While President Donald J. Trump initiates trade tensions and then escalates them with China, Germany, Mexico, and Canada, he is clearly using the strength and momentum of the US economic expansion to fight all of these battles simultaneously. This is because the US economy is now seeing GDP growth at 4.2 percent, driven by massive tax cuts and deregulation for businesses, and recently extended by strong exports and manufacturing. Even capital investment is increasing across businesses, a sign of future growth. In fact, extrapolating base figures now imply that 4.6 percent GDP is possible.
What does all of this mean? It means that President Trump not only has a bounce in his walk, but he seems to be picking too many fights with too many trading partners. Not known for modesty, Mr. Trump has taken some of the trade challenges to new heights and could, despite strong US growth, damage the global economy – specifically by escalating a trade war with China, the second largest economy on the planet. And it is these two economies that – regardless of what many people think – rely on each other more than Mr. Trump would admit.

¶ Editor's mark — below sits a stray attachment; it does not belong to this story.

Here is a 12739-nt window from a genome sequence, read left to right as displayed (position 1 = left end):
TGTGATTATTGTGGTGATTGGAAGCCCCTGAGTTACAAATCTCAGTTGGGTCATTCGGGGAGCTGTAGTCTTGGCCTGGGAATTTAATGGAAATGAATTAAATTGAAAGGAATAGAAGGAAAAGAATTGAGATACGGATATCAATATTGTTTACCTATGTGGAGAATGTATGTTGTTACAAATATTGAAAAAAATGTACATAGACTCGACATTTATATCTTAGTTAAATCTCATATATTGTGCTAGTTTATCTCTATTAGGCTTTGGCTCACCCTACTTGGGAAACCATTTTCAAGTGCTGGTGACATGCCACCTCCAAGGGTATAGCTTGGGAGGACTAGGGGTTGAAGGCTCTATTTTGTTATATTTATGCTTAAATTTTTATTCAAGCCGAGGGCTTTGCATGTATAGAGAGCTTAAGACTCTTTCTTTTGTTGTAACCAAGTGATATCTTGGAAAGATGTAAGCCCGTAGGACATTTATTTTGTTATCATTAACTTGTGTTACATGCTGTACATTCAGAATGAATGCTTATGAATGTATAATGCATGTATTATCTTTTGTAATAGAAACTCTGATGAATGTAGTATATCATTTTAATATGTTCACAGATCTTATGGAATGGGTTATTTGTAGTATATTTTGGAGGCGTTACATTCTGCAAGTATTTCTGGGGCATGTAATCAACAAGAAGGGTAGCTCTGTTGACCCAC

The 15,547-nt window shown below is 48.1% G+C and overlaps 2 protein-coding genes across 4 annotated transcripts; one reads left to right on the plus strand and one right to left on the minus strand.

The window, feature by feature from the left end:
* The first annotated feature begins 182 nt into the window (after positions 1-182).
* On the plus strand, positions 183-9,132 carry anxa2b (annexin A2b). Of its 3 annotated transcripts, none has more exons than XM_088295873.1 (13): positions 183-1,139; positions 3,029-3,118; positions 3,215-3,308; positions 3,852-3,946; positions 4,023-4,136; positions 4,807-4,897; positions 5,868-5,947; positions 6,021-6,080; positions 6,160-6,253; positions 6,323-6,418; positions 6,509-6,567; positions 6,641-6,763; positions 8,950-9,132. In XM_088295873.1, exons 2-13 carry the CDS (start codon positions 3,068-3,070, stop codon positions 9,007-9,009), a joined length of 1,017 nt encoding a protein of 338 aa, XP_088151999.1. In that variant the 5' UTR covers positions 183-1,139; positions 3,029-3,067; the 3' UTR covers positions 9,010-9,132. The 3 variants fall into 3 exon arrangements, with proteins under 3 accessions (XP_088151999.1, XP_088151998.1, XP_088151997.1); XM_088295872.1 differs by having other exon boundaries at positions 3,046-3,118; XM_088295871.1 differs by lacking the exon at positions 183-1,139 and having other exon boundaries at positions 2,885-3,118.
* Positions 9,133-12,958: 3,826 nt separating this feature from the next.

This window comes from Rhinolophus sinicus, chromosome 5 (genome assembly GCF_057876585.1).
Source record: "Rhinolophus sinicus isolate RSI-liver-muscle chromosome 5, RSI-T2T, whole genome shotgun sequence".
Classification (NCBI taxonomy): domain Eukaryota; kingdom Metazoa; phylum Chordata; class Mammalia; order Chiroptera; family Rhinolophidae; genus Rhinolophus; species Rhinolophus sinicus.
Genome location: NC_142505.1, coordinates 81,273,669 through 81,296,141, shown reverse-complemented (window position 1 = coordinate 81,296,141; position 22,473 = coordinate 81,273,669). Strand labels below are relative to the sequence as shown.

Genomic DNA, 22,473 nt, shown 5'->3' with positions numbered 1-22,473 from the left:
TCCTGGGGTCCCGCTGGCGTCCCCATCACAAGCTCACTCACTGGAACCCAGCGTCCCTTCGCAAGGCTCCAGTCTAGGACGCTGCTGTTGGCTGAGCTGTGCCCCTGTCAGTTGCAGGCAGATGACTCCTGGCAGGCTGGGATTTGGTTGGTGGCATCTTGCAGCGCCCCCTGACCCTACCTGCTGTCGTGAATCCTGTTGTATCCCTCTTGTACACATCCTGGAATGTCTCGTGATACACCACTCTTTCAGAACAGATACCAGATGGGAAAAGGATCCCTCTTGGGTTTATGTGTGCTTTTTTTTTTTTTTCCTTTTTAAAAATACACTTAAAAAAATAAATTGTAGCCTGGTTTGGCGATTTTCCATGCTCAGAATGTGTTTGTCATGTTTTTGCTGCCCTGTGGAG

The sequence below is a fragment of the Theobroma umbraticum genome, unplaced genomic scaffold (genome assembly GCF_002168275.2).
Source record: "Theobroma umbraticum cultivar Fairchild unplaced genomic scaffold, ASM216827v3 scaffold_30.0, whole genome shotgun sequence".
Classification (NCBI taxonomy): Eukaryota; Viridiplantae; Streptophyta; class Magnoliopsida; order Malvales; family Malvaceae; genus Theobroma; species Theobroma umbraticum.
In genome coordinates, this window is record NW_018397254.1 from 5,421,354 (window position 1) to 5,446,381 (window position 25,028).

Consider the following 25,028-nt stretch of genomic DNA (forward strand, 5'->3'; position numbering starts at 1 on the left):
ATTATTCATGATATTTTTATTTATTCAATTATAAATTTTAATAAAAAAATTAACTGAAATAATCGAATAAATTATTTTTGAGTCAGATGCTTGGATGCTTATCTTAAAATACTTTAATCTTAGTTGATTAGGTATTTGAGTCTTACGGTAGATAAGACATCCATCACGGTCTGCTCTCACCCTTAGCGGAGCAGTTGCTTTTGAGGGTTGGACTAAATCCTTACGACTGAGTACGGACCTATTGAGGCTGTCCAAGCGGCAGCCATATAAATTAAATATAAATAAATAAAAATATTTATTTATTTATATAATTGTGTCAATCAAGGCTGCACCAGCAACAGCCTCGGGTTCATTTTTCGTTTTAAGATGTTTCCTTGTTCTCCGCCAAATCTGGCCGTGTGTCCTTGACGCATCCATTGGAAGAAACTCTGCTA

Sure, the US economy is a continental economy, tied into friendly neighbors in Canada and Mexico, with a soon to be independent energy supply, making it somewhat less exposed to external economic shocks. But with regards to China, a country in which GDP is expanding at 6.7 percent, it relies on exports and external energy security. Mr. Trump must understand that any damage to the Chinese economy will be felt around the world, starting with emerging market currencies such as the lira and peso as global recessions can start in fx markets.
Those of you may remember the “Asian Contagion” or the “Asian Financial Crisis” of 1997 and 1998 when Thailand made the decision to no longer peg its currency to the US dollar – currency declines spread throughout Asia, the stock markets followed and these economies experienced lower import revenues and sudden government upheaval. This crisis triggered financial unrest in Japan, South Korea, Indonesia, and Thailand, and it continued to spread. The bubbles in these economies, the start of this crisis in 1997 actually look and feel much like what we are now seeing in Argentina, Turkey and other emerging markets right now. So it is easy to see the contagion fears now appearing daily in the press.
We strongly encourage Mr. Trump and President Xi to sit down and work out trade issues one by one – they have armies of negotiators who are paid to do this. However, each day we see more and more articles about trade wars and new contagion fears that suggest these trade battles could turn into a full-blown crisis. We hope cool heads will prevail.